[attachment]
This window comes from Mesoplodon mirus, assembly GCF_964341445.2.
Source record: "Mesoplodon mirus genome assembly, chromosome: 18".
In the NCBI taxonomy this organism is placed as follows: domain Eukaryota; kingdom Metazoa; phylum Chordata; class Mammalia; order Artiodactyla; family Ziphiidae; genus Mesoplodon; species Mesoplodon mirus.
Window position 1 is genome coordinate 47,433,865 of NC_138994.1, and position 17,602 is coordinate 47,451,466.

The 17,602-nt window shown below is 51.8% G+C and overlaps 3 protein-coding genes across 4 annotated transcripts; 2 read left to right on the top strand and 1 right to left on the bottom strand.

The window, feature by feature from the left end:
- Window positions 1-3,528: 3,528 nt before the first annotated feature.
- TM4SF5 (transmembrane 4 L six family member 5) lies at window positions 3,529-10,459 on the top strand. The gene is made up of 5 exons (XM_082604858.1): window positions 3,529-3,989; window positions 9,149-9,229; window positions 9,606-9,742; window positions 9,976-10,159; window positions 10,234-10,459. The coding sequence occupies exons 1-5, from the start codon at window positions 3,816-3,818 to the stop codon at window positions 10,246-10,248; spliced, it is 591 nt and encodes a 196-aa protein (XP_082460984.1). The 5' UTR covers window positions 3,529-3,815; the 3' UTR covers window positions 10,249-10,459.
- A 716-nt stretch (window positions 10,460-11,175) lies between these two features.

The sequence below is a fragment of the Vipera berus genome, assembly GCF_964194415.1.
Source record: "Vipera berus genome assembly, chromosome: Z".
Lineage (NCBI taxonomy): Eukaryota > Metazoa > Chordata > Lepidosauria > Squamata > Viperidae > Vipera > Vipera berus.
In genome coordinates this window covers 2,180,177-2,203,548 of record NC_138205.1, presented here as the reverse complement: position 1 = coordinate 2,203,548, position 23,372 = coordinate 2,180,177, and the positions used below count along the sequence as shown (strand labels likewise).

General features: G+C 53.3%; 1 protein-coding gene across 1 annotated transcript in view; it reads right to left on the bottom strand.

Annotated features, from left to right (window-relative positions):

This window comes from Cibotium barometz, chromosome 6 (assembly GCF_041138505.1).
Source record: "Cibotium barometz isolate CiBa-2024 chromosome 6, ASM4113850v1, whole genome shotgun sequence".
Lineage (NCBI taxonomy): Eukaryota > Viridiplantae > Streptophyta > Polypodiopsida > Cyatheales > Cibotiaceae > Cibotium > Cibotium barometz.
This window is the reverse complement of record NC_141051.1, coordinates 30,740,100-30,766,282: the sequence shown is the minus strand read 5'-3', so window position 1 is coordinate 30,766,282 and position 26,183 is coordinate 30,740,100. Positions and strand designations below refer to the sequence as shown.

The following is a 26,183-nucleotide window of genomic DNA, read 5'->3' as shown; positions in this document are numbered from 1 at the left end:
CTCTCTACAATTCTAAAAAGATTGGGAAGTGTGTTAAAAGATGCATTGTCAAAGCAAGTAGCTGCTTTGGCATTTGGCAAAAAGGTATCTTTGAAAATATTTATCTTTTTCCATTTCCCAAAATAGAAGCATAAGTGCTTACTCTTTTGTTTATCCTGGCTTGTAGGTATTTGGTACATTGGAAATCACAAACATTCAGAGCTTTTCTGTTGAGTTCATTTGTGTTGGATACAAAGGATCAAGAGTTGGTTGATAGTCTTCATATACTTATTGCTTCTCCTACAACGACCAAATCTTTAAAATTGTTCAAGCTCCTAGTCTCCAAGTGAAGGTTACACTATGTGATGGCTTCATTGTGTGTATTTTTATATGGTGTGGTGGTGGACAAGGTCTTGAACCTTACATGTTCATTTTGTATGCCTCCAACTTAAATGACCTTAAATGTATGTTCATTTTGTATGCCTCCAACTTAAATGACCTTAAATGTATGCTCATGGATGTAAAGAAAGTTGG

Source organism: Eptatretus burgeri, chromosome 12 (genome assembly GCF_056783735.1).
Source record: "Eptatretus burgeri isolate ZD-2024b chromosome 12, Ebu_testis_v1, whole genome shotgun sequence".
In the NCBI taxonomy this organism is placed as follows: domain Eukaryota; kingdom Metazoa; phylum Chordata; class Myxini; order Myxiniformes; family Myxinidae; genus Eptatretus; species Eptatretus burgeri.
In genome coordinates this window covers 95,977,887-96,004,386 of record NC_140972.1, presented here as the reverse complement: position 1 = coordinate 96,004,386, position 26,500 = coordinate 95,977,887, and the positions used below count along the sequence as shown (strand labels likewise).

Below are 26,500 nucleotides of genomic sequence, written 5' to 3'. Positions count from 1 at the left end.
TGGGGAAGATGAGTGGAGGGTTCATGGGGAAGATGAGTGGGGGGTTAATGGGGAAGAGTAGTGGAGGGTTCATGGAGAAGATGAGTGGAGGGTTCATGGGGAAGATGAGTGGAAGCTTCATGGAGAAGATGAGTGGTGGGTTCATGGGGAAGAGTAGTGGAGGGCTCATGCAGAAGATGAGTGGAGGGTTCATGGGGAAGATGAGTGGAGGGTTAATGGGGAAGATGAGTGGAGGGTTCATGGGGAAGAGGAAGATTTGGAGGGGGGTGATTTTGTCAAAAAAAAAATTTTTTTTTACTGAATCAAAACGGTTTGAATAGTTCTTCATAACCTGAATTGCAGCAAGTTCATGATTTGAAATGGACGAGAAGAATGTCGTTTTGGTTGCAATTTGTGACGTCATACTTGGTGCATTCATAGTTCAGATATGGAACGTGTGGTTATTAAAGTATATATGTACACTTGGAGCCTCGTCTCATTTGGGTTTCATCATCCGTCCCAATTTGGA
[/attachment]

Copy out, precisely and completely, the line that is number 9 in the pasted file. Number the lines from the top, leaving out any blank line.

- A 716-nt stretch (window positions 10,460-11,175) lies between these two features.